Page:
The Ottomans and Italy

Alan Mikhail’s excellent book God’s Shadow (“Forgotten Superpower,” November/December) brings to view the power of the Ottoman Empire in the late 1400s and early 1500s. The Ottoman military aimed at Italy but was stalled first in Malta in 1565 by the Knights of Malta, then defeated decisively in 1571 by a much smaller force in the Battle of Lepanto, which led to the Feast of the Rosary.
Ed Helmrich ’83
Larchmont, NY

Making the most

I found your article on Brian Wallach’s battle with ALS (“Service to Others. On Borrowed Time,” September/October) inspiring, as most should. Surely I have admiration for the attitude Wallach displays and the efforts he has made broadly to fight a truly awful disease.

Among the greatest enjoyments of my own life was arranging an every-week luncheon for those available to be with my best friend as he lived his final three years. Spending time with 10 or 15 friends was pure joy to him.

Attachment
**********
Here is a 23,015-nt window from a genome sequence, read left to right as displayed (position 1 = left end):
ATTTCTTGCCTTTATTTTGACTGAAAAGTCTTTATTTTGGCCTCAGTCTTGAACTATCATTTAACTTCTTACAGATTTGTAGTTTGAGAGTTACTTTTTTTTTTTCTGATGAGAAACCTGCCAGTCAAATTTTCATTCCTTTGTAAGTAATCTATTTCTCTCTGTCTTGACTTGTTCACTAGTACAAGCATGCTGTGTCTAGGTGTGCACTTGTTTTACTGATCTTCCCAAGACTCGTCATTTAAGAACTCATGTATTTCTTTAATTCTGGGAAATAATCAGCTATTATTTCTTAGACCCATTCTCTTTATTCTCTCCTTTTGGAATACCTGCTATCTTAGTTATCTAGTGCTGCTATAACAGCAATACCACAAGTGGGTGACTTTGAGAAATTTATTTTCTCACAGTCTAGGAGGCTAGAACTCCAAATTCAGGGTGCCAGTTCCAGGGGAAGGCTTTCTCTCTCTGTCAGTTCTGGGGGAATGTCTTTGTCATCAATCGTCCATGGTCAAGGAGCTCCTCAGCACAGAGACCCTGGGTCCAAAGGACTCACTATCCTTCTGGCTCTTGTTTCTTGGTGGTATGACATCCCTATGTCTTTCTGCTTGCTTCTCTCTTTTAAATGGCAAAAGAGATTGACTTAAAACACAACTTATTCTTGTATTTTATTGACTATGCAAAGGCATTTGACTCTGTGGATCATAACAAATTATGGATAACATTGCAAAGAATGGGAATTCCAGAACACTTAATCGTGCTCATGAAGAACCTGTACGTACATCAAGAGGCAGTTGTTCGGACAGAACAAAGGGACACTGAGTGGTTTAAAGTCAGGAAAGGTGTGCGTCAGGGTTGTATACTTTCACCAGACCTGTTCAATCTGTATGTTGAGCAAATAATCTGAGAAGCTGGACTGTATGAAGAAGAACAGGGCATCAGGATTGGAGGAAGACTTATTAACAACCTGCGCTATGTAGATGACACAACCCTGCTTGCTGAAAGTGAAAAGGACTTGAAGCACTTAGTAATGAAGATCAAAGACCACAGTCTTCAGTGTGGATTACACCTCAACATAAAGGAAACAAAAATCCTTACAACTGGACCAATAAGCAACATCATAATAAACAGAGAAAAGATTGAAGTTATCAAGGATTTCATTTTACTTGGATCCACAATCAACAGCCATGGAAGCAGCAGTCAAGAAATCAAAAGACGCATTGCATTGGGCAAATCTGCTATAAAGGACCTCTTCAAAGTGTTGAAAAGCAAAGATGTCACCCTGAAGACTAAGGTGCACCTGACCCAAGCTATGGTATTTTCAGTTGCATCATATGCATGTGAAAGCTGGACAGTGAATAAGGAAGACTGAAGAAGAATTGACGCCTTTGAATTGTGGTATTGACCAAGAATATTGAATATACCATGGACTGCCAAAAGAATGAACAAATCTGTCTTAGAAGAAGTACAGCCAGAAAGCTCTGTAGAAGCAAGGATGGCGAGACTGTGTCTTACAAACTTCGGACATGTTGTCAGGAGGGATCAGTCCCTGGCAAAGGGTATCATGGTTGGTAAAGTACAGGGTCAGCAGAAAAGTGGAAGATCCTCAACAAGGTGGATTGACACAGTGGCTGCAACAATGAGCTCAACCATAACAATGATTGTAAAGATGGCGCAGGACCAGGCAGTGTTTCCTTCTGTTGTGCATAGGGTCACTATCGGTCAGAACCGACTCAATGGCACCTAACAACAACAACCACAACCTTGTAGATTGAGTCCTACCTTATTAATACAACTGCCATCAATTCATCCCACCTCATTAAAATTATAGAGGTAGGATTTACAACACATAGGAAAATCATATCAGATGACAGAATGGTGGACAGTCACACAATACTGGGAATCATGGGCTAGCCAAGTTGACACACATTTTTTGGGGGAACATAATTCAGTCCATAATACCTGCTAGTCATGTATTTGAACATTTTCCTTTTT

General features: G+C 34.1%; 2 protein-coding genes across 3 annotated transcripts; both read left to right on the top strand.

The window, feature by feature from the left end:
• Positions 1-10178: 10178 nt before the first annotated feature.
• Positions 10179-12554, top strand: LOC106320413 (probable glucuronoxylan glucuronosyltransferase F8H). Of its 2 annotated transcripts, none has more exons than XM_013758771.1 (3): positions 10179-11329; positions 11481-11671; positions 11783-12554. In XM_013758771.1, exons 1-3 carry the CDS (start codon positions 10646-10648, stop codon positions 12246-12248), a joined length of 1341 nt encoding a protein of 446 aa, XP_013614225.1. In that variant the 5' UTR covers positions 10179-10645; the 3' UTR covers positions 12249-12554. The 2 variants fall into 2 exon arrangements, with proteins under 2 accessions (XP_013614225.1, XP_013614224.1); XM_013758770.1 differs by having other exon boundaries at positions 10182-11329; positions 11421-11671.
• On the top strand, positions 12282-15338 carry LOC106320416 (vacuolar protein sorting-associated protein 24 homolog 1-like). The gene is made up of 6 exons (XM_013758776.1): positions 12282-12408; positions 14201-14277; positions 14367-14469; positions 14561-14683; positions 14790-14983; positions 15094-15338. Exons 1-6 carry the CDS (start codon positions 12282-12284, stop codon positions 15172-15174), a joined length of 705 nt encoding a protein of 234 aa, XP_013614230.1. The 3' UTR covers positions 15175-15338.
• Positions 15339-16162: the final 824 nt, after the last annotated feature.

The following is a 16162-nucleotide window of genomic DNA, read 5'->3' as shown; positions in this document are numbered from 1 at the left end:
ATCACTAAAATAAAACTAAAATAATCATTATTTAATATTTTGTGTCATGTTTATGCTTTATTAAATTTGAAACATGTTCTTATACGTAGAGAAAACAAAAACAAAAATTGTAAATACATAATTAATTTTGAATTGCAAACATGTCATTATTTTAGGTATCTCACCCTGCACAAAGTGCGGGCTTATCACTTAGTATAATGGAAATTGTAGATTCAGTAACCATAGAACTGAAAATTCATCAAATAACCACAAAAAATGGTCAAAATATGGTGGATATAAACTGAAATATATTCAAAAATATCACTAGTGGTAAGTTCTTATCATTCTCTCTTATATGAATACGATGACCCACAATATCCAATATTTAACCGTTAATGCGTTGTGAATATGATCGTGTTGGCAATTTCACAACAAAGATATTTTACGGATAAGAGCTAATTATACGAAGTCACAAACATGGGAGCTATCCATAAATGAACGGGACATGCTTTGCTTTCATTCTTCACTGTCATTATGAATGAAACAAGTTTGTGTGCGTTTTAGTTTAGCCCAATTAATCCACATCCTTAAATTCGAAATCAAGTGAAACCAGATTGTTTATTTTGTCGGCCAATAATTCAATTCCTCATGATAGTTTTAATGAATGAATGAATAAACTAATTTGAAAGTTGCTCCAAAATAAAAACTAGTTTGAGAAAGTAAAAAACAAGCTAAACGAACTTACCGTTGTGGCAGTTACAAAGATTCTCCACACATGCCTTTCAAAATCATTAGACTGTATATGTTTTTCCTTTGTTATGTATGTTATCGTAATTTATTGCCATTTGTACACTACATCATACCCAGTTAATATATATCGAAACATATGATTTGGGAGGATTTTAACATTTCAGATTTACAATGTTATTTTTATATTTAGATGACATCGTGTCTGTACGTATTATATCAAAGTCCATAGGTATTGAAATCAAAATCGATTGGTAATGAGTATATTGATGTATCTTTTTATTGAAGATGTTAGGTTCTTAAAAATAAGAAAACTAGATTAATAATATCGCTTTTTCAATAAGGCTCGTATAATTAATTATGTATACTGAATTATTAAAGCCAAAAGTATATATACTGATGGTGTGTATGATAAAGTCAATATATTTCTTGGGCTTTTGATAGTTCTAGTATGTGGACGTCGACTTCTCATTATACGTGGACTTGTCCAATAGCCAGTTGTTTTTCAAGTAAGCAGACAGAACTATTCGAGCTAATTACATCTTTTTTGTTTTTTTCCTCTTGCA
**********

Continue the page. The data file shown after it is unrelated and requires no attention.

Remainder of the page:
While under final-day hospice, he showed the son of a friend how to throw a curve ball. Could many of us live as he and Wallach have under such a future?
Charles Bourland ’55
Savannah, GA

Medical monument

Re “Yale vs COVID” (July/August): perhaps Yale might commission a heroic bronze statue to honor the doctors, nurses, and health workers bravely risking their lives to battle the coronavirus epidemic.
Franklin C. Cacciutto ’62MD
Westbury, NY

More about those letters